Former President of the Ghana Association of Banks, Alhassan Andani, says commercial banks should not be faulted for selling cocoa bills to customers.
According to him, the cocoa bills were one of the safest bond instruments on the market and thus a preferred choice for customers who wanted very low risk bonds to buy.
He explained that what made the cocoa bills particularly enticing was the fact that COCOBOD the issuer has a better credit risk than the government of Ghana, making it a very credible institution.
“First of all, let’s not miss it. What is the credit rating of cocoa bill? I have been in 14 COCOBOD syndications, 14 international syndications as a lead player. And I always said how come that COCOBOD has a better credit risk than the government of Ghana which owns it a 100%.
“And it was simple because of course they sold cocoa in US dollars which was externalized and the borrowers sat around the money before it comes into Ghana. So COCOBOD borrowed sometimes at best rates, I mean, 67 basis points was the highest I saw in a very long run.
“Otherwise they were borrowing at 15, 25, 30 basis points above liable when Ghana government itself was borrowing at 8 above liable or 7 above liable. Think about it,” he said on JoyNews’ PM Express Business Edition.
He noted that allowing debt on the cocoa bills was what led to the current situation.
His comments follow the Bank of Ghana directing banks not to pay customers their maturing cocoa bills investments following cash flow challenges facing COCOBOD.
In a statement, the Central Bank said it expects that this short-term cash flow challenges facing COCOBOD will be resolved soon to enable the cocoa regulator meet its obligations to investors.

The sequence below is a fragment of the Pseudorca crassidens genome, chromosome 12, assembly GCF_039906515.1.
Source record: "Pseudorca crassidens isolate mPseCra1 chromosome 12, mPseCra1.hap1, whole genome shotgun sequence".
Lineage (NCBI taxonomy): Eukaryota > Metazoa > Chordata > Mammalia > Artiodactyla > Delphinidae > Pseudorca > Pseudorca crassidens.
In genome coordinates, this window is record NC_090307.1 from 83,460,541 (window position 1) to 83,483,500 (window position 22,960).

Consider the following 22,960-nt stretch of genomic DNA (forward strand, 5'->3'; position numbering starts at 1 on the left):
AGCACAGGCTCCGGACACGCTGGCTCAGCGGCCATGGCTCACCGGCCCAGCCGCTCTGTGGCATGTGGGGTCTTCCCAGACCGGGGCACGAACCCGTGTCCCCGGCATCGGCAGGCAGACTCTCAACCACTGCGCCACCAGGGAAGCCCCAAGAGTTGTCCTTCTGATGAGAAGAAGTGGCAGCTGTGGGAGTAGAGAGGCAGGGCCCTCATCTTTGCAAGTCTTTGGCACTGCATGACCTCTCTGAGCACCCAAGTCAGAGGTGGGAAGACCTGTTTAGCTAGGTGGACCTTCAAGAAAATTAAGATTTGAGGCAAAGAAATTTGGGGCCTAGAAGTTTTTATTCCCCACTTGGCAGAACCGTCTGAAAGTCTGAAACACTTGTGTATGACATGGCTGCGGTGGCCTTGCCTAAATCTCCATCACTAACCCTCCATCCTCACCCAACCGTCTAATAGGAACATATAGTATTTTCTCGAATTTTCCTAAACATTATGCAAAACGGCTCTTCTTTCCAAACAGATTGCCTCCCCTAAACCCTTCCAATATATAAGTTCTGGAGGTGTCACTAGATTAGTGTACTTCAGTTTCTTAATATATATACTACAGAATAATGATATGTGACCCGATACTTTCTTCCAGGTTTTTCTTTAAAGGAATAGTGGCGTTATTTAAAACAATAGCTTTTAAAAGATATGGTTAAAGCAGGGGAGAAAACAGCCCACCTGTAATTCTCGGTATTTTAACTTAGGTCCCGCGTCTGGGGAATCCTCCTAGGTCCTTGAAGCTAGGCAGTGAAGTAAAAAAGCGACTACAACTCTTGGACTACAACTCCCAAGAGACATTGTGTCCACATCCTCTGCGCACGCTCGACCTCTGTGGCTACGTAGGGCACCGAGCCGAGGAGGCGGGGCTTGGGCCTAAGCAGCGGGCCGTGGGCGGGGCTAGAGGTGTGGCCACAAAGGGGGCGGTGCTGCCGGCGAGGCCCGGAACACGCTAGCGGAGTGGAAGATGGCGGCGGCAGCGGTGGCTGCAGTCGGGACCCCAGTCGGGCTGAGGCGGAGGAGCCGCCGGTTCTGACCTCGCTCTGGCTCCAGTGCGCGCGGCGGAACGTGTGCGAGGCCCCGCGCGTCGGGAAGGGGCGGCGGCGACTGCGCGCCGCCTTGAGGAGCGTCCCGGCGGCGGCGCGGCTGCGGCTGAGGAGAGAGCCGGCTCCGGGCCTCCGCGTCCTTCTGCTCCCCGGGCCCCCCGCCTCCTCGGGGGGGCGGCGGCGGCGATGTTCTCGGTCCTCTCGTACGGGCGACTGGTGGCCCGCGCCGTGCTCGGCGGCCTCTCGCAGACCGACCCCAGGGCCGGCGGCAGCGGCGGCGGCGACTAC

In a recent statement, the Bank of Ghana, Ghana Cocoa Board (COCOBOD) and the commercial banks have agreed to allow banks to use COCOBOD’s deposits/placements at the banks to cater for retail customers who may not want a rollover of their cocoa bills.
According to Alhassan Andani, “So COCOBOD and cocoa bills that’s a kind of risk instrument you don’t want any debt on, and we should have done everything possible to prevent that. Not who bought it and who didn’t buy it. It wasn’t a weakly packaged deal, the subprime you’re talking about was a lot of rotten debt hidden into a credit package so when you started to unpack.
“This is a very credible institution that as I said in the international market was rated better than the Ghana government. So if they have a bond and the bank bought it and even had clients who had wanted very safe bonds and you recommend it to them to buy, really did you do anything wrong?
“So let’s not divert the issue. What has happened to hurt the credibility of COCOBOD or the COCOBOD bills which were really really highly rated? That’s what we should be looking at,” he said.
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